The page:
Tag Archive: Interviews


If there’s a Hollywood creative job that Doug Wood hasn’t done, it’s because that job hasn’t been invented yet. He was born in Chicago, where he acted in productions at The Next Theatre Company, The Goodman Theatre, Steppenwolf Theatre, Victory Gardens Theater, The Forum Theatre and The Second City, among others. He formed a comedy duo with Cheryl Rhoads, entitled The Fine Line, playing comedy clubs and theatres in Chicago and later L.A., including The Improv and The Comedy Store. Wood has worked as the creative executive for the Annie Award-winning films The Iron Giant and Cats Don’t Dance. He also served as the creative executive for the Emmy Award-winning TV series Tiny Toon Adventures, and Animaniacs. Wood has created two successful animated television series: Little Einsteins for Disney and Mama Mirabelle’s Home Movies for National Geographic (for which he also authored the children’s book, “When Mama Mirabelle Comes Home). In addition to his work for Disney, he has written television shows for children at Nickelodeon, PBS, Discovery Kids, the BBC, Fremantle Media and more. At the Motion Picture and Television Fund he volunteers his services instructing senior citizens on the craft of Improvisation. In 2011, Wood directed, produced (with Jennifer Clymer), and wrote (with Maureen Kelly) a live-action short, Hi, Lillian, which stars veteran actor, Pat Crawford Brown, an improv student of Wood’s at the MPTV Fund. The film has won the Audience Award for Best Short at three film festivals: Dances With Films 15, Prescott Film Festival, 2012 and the 12th Annual Valley Film Festival. Wood also won an award for Best Emerging Filmmaker at the Prescott Film Festival. Hi, Lillian  is an Official Selection at the AWEsome Film Festival in San Jose, CA, the Reel Recovery Festivals in L.A., NY and American Independent Film Festival and the Legacy Film Festival in San Francisco.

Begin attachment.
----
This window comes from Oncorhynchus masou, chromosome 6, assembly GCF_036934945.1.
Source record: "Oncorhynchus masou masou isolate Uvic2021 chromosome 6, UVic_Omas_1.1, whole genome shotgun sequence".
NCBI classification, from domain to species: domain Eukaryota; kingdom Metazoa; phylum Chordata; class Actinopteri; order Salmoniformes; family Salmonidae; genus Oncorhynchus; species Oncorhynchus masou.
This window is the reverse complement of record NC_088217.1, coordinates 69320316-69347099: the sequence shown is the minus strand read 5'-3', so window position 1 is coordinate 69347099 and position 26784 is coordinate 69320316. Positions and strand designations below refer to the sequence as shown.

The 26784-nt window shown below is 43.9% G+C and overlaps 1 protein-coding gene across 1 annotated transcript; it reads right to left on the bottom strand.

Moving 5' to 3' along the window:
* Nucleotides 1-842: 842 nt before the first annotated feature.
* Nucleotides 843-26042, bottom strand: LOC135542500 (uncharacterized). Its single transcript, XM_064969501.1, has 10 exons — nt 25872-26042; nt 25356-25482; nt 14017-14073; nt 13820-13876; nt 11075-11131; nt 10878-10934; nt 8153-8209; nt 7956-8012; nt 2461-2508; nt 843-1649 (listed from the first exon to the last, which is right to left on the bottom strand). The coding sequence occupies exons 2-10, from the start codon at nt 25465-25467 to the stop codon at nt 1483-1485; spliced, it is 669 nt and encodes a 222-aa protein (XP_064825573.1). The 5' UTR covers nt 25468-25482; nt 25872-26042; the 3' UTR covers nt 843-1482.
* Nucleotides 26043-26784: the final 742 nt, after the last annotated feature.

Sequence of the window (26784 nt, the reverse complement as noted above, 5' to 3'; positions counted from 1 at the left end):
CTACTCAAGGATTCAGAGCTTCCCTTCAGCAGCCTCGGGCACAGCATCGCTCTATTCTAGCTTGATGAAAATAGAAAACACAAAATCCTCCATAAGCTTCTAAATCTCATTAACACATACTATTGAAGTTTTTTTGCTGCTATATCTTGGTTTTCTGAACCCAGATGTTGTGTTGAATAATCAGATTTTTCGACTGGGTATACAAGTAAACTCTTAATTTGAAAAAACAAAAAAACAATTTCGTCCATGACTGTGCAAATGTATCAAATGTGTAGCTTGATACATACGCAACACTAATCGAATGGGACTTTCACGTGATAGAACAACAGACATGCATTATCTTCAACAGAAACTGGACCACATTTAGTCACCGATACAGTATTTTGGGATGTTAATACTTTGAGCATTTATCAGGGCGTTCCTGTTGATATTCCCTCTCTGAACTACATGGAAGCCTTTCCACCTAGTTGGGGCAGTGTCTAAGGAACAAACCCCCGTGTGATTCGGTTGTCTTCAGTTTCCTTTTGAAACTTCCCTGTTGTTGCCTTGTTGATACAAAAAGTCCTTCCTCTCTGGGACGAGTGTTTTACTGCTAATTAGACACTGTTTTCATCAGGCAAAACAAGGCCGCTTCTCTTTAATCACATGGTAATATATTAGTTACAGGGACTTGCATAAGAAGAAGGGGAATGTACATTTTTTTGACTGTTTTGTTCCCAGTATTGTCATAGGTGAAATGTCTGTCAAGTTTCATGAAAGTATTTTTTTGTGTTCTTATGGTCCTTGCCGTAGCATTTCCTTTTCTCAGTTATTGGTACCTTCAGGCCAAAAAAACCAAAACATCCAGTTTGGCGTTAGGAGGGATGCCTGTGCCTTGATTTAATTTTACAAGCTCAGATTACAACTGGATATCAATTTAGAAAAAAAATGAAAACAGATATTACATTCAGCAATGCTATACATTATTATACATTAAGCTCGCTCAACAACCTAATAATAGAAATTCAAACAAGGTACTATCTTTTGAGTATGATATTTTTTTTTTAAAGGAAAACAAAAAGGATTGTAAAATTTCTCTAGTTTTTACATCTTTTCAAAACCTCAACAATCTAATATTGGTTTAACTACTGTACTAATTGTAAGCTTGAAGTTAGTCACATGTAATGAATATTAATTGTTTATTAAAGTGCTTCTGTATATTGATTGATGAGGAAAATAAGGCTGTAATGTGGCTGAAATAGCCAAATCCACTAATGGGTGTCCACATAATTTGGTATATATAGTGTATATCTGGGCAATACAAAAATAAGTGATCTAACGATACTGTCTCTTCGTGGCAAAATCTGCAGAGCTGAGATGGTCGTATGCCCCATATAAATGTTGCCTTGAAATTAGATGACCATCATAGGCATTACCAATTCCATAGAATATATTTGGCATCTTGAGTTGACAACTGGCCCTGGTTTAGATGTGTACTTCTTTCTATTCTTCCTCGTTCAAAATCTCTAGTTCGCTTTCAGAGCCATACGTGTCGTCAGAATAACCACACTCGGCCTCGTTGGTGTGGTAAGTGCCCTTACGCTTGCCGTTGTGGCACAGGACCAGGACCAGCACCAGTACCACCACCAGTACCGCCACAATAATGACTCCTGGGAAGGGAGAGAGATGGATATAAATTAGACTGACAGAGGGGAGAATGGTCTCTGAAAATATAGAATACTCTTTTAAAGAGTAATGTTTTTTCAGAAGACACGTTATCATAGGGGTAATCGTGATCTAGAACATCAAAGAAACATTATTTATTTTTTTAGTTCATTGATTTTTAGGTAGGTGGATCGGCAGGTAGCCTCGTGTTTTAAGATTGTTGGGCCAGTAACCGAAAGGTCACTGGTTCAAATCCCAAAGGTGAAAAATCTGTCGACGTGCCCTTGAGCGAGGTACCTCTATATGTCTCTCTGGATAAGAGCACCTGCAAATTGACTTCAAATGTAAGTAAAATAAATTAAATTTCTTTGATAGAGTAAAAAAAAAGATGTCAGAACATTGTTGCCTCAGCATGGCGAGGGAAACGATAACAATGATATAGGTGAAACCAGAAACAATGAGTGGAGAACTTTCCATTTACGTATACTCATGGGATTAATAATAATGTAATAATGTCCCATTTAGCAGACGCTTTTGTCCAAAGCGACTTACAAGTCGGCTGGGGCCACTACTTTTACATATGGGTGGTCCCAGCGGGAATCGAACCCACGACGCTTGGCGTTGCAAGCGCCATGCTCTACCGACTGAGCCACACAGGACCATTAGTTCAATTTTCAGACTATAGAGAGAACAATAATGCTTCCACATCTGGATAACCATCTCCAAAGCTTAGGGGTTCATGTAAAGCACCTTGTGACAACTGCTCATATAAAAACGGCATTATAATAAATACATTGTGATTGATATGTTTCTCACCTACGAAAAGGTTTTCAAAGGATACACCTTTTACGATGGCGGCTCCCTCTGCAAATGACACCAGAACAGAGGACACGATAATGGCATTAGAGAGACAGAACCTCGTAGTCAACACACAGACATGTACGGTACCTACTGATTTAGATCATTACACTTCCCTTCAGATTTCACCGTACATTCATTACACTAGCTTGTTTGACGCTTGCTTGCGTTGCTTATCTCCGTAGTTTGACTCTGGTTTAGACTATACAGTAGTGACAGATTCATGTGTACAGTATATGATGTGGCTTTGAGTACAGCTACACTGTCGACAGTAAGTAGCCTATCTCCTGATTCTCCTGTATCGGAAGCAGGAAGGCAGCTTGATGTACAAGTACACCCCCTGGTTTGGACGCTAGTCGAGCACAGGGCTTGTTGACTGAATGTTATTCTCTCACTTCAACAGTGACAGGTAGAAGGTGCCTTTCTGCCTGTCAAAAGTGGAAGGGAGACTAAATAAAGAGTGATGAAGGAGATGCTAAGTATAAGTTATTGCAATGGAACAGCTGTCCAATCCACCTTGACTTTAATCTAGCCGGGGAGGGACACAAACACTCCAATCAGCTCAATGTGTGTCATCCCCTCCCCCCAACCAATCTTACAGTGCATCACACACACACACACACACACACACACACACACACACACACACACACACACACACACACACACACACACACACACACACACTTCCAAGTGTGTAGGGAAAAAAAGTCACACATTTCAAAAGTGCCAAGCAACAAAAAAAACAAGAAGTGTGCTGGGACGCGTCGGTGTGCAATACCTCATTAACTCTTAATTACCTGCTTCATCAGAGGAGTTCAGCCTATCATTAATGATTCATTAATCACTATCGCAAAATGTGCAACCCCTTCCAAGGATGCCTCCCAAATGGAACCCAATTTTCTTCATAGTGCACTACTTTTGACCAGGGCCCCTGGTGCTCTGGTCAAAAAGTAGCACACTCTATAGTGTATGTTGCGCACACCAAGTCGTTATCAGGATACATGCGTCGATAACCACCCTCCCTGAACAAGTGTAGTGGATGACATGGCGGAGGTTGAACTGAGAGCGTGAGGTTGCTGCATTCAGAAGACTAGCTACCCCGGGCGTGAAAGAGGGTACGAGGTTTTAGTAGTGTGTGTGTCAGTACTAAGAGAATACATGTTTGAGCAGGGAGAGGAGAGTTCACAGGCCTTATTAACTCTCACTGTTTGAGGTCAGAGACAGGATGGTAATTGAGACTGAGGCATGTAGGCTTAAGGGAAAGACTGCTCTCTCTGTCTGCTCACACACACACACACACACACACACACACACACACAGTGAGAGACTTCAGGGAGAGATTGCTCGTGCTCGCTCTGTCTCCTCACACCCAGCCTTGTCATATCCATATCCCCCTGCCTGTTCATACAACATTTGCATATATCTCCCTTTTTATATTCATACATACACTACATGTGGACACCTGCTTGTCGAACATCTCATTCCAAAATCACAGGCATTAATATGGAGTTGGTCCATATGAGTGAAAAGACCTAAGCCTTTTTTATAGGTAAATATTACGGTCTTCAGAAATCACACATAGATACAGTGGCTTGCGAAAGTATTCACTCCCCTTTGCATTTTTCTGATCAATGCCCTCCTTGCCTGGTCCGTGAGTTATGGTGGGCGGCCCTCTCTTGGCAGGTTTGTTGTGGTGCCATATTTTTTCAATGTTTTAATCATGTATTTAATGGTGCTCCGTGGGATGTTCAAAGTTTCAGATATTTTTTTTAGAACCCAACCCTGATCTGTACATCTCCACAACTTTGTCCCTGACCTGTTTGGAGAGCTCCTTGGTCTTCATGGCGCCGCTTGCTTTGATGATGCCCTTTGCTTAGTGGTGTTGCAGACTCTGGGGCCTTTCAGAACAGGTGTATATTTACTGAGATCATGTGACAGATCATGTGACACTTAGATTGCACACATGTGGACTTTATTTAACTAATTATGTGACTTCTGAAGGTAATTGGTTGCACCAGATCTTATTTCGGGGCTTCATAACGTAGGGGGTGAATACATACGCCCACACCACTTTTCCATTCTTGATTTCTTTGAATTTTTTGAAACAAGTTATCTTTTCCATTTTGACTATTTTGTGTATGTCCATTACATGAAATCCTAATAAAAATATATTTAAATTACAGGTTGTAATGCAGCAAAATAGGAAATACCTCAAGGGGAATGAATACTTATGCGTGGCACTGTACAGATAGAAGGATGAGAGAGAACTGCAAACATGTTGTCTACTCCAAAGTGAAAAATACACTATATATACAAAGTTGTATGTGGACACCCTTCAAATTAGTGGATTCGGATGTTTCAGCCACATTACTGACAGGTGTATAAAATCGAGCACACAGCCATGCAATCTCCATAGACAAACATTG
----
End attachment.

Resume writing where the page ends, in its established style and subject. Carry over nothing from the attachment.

You started out in the theatre, with all of its high highs and low lows – auditioning, finding the heart and soul of a character, receiving audience approval. Eventually you turned toward stage comedy; why did you make that transition and do you think comedy was always a driving force? 

“It wasn’t an intentional choice—it just happened, as is the case with many careers in this strange industry.  I was acting in serious plays in Chicago– I had done a show with Steppenwolf, then got my Equity card when I was cast in the Midwest premiere of The Shadow Box.  When that show closed I formed a comedy duo called The Fine LIne with a woman I had met during my two-year improv program at Second City under the great Josephine Forsberg.

It was something to keep me busy until I got cast in another play.  But after performing in comedy clubs, we started getting gigs in fancier nightclubs and within a few months I was able to quit my job at a bookstore and actually make a living as an actor.  I wound up doing The Fine Line for seven years.

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But I should mention that The Fine Line was not stand-up, it was sketch comedy—short vignettes on male-female relationships.  So we treated each sketch as a mini-play and had the awesome opportunity to explore different characters and different themes.  As The Fine Line moved from nightclubs into Equity theatres and television, the sketches were able to tackle more substantive subject matter, so in a way, I never strayed too far from my theatrical roots.